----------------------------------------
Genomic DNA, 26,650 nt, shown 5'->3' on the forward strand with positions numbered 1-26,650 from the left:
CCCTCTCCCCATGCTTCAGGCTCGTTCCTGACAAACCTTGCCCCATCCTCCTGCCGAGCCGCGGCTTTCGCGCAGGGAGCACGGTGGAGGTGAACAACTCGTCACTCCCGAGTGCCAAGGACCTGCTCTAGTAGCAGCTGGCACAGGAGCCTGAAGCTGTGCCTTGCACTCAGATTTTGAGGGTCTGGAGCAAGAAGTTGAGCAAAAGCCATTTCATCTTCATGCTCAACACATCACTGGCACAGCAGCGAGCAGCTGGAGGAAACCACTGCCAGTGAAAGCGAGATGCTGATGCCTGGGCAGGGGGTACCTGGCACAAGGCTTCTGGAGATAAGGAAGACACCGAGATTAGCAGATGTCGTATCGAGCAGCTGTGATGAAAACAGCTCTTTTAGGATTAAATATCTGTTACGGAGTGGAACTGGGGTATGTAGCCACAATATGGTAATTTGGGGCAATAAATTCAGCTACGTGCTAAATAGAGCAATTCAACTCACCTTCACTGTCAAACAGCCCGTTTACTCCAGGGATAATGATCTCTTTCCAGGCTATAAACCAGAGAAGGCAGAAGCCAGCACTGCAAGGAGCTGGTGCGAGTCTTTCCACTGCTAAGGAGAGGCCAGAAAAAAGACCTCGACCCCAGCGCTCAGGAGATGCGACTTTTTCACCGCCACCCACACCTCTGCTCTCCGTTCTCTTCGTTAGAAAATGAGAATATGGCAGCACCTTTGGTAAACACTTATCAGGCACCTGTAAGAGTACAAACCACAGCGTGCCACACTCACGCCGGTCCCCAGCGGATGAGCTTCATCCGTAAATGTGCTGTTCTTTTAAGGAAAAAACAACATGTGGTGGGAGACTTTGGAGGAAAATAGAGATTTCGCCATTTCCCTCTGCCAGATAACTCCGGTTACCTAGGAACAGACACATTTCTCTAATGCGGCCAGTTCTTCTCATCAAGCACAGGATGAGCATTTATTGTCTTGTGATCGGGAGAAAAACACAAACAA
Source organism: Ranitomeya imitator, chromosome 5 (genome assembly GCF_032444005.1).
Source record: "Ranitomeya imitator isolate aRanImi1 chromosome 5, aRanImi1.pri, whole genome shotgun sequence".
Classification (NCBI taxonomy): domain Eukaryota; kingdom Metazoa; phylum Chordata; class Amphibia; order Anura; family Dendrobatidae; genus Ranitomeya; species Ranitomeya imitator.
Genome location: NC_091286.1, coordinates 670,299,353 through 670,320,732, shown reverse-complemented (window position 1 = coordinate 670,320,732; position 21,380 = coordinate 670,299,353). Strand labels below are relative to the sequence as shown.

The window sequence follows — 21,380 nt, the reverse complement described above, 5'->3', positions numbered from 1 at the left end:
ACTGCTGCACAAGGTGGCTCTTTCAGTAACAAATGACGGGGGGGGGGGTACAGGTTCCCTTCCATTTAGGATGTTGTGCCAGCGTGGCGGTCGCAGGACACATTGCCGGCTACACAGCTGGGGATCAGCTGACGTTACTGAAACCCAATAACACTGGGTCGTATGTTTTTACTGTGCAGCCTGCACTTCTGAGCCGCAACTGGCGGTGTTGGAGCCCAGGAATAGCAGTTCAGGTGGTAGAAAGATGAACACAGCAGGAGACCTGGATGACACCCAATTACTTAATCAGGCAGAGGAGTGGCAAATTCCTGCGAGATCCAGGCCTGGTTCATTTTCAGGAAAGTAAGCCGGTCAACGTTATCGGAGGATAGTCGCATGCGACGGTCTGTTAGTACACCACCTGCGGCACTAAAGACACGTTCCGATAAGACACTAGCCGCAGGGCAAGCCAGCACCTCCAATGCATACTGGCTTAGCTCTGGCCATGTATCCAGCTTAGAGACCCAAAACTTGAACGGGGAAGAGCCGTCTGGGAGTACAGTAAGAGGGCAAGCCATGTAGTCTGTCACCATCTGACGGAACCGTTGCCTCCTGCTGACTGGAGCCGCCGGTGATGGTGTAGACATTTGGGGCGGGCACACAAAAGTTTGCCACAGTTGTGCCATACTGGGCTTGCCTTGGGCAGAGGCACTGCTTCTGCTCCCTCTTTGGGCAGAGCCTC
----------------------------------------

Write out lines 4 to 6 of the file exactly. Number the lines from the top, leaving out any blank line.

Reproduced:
Source record: "Ranitomeya imitator isolate aRanImi1 chromosome 5, aRanImi1.pri, whole genome shotgun sequence".
Classification (NCBI taxonomy): domain Eukaryota; kingdom Metazoa; phylum Chordata; class Amphibia; order Anura; family Dendrobatidae; genus Ranitomeya; species Ranitomeya imitator.
Genome location: NC_091286.1, coordinates 670,299,353 through 670,320,732, shown reverse-complemented (window position 1 = coordinate 670,320,732; position 21,380 = coordinate 670,299,353). Strand labels below are relative to the sequence as shown.